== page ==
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I have the following passage from 'The Terrible Voyage of the Toad' (1878) by Edward Page Mitchell:

"Without intendin' to disperidge," continued the deacon, "her bottom's more putty'n timber."

"Putty or no putty," rejoined the owner of the Toad, "she sails afore the wind like a thing of life and minds her helium like a lady."

I don’t understand what he means by “she sails afore the wind like a thing of life and minds her helium like a lady”, can someone kindly explain this to me?

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TL;DR: ‘Helium’ is a misprint for ‘hellum’ which is a dialect spelling of ‘helm’.

Let’s get the easier parts out of the way before we tackle ‘helium’. The Toad is a “sloop, of 8,825–10,000 registered tonnage”. I don’t really understand this description—a ‘sloop’ is normally a sailing vessel with a single fore-and-aft rigged mast, but a vessel of 10,000 gross register tonnage would be far too large for a single mast—a five-masted clipper might not be so large. Let’s be generous and assume that this discrepancy is a plain hint that the tale is a tall one.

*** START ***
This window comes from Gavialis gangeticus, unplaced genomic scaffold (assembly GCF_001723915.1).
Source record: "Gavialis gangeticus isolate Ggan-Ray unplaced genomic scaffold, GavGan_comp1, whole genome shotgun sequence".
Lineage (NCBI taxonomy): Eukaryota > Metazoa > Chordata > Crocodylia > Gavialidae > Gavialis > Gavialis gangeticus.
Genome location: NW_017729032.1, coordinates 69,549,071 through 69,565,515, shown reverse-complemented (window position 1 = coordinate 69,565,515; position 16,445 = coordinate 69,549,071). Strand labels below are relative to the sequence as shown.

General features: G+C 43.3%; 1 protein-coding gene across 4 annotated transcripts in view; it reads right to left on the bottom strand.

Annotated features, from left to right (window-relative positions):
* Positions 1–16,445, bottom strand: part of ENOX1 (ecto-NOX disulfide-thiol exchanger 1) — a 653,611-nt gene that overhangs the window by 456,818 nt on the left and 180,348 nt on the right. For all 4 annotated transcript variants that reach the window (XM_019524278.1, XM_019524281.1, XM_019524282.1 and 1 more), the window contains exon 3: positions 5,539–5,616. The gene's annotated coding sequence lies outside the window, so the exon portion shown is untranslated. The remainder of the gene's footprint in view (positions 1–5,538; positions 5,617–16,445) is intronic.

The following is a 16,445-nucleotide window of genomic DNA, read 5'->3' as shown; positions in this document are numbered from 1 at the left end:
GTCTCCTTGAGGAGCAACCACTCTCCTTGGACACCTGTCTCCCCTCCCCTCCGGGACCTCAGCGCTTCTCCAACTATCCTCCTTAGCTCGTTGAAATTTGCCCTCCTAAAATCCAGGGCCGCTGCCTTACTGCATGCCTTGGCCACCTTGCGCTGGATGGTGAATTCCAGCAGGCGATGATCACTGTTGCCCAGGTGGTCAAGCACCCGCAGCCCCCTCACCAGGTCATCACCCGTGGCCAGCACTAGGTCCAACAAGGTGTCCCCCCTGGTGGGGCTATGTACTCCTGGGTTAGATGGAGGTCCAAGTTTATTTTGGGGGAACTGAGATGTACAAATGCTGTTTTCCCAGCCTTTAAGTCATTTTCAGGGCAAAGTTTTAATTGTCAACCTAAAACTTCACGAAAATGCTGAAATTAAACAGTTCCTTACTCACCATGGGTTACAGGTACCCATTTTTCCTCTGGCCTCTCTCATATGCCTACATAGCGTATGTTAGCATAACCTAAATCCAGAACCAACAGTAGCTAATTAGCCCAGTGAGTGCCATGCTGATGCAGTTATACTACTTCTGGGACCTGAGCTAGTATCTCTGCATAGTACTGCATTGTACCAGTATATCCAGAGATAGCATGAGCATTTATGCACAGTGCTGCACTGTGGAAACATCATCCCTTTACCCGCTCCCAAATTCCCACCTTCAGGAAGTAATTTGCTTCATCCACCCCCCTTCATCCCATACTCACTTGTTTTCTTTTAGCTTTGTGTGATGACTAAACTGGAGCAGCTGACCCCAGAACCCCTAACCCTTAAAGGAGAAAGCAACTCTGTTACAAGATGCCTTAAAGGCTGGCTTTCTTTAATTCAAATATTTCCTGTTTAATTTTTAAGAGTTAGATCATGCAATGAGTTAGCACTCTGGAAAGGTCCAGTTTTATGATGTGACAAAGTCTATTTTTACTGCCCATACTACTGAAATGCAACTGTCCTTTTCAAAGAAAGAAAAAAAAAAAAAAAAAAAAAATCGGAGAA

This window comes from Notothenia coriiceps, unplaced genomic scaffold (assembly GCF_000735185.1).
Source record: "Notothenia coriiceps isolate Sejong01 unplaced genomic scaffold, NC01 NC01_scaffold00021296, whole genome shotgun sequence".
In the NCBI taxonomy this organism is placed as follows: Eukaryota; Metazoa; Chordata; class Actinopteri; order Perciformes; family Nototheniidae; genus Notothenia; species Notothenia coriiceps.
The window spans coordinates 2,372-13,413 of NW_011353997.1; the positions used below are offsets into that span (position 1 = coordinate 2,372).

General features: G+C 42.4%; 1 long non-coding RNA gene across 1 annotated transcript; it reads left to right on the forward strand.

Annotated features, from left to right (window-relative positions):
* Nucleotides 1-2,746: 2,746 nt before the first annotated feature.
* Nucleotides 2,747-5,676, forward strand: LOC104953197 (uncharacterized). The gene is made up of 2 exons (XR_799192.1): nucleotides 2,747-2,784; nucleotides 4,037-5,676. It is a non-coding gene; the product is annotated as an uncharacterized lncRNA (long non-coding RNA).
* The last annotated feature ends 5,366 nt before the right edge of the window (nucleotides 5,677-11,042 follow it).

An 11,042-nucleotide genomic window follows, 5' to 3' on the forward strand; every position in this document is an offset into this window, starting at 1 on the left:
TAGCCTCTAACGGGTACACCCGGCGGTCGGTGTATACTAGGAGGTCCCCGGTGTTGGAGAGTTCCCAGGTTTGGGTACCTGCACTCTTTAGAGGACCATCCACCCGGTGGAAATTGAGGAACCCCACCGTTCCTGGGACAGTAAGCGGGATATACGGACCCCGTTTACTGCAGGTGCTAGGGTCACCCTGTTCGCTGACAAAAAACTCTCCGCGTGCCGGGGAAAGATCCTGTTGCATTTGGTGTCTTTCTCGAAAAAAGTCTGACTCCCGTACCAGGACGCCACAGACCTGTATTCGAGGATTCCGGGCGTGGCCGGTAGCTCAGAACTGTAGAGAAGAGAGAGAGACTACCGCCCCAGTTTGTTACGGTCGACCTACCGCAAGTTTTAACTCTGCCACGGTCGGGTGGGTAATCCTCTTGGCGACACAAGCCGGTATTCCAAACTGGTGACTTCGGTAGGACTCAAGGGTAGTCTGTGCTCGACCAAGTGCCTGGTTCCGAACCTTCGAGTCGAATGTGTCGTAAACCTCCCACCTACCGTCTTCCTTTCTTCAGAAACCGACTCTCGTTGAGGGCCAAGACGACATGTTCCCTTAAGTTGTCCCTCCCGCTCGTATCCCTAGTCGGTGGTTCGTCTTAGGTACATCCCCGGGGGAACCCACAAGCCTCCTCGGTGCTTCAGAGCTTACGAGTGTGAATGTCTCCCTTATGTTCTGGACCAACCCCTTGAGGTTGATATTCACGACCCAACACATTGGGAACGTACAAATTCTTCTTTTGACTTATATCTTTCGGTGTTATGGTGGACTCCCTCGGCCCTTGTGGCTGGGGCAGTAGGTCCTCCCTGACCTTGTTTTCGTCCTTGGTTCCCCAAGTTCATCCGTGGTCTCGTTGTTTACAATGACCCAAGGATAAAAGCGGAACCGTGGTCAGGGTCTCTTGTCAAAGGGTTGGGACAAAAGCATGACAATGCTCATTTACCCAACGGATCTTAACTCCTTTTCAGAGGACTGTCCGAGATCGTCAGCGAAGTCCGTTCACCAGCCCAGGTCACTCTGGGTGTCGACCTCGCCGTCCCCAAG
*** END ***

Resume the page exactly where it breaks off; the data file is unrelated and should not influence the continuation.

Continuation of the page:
In a sailing vessel, to “sail afore [before] the wind” means to travel downwind, that is, in the same, or similar, direction as the wind. To do so “like a thing of life” means that in this point of sail it responds quickly to the wind and waves, pitching, rolling and yawing like a living thing.

The word ‘helium’ is a misprint (probably arising from an optical character recognition error) for ‘hellum’, as you can see in the Google Books snippet view for the 1973 Doubleday edition of Mitchell’s collection The Crystal Man:

The spelling ‘hellum’ indicates a dialect pronunciation of ‘helm’, meaning the steering gear of the ship, presumably a ship’s wheel in the case of the Toad. There are lots of other dialect spellings in this passage, for example ‘thurowly’ for ‘thoroughly’ and ‘disperidge’ for ‘disparage’. For a ship to ‘mind her helm’ means to be obedient to steering, so that when the steersman turns the wheel the ship turns quickly and without resistance: ‘like a lady’ means ‘gracefully’.

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  • Wow! Thank you so much! I was so confused. You cleared my doubts. Thank you again. – Dewton Feb 14 at 18:50

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